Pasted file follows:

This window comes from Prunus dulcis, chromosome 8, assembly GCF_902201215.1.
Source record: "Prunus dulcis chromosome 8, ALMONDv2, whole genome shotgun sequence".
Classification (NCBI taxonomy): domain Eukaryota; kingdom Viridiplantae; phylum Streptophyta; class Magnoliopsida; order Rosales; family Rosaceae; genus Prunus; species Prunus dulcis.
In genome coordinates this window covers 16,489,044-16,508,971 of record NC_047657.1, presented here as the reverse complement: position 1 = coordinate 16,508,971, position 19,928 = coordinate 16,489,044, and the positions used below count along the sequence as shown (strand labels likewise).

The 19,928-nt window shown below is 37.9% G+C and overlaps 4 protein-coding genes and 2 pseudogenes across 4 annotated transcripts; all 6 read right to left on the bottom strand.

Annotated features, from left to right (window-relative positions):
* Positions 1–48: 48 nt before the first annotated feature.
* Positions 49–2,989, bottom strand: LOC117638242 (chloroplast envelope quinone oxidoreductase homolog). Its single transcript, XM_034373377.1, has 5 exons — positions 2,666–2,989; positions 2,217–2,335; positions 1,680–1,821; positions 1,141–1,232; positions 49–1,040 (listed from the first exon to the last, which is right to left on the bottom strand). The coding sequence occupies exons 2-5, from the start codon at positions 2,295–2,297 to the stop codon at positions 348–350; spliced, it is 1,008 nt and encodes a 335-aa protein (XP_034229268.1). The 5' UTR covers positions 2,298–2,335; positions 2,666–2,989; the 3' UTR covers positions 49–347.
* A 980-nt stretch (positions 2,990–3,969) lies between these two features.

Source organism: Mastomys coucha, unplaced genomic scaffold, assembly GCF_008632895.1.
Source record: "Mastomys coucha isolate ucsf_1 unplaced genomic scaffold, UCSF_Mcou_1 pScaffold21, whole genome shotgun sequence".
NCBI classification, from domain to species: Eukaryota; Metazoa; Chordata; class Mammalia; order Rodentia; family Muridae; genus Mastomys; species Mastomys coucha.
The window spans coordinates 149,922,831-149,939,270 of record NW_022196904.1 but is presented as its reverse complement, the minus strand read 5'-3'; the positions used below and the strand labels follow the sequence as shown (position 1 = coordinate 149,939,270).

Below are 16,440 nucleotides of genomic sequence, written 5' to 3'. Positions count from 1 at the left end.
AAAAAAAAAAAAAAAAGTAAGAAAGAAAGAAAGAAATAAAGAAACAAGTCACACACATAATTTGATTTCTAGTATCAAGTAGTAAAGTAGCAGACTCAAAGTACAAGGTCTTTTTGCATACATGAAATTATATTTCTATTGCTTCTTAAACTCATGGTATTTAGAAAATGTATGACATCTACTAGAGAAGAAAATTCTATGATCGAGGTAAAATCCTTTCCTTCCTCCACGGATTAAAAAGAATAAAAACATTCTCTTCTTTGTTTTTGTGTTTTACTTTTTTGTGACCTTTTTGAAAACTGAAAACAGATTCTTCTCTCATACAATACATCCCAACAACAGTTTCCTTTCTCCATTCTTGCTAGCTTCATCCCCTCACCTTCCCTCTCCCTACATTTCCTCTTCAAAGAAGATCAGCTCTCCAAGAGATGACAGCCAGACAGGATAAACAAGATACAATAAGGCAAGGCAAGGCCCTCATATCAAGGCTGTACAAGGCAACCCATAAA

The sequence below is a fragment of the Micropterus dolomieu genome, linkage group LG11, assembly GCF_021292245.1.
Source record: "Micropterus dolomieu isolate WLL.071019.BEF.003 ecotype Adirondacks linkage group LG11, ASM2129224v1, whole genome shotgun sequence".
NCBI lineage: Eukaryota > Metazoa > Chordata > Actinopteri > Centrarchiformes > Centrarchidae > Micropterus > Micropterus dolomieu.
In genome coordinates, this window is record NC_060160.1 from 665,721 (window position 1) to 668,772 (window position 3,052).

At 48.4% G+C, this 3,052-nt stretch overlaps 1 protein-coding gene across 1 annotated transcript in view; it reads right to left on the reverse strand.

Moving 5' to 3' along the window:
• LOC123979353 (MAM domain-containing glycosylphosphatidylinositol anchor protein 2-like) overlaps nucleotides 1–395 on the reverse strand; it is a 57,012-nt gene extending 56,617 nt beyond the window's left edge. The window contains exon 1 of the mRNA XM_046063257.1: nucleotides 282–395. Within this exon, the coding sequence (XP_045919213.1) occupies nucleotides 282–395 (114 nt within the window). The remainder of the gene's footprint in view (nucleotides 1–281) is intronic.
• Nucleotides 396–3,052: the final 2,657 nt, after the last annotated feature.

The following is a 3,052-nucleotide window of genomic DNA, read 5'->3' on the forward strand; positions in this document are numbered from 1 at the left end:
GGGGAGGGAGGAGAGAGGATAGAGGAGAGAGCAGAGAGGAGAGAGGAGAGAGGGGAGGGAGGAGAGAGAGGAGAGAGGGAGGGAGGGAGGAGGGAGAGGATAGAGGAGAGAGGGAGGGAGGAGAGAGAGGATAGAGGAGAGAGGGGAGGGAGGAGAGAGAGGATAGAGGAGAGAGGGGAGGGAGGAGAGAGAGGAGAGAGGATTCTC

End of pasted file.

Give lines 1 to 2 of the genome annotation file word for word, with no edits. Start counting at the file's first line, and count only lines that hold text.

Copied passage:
This window comes from Prunus dulcis, chromosome 8, assembly GCF_902201215.1.
Source record: "Prunus dulcis chromosome 8, ALMONDv2, whole genome shotgun sequence".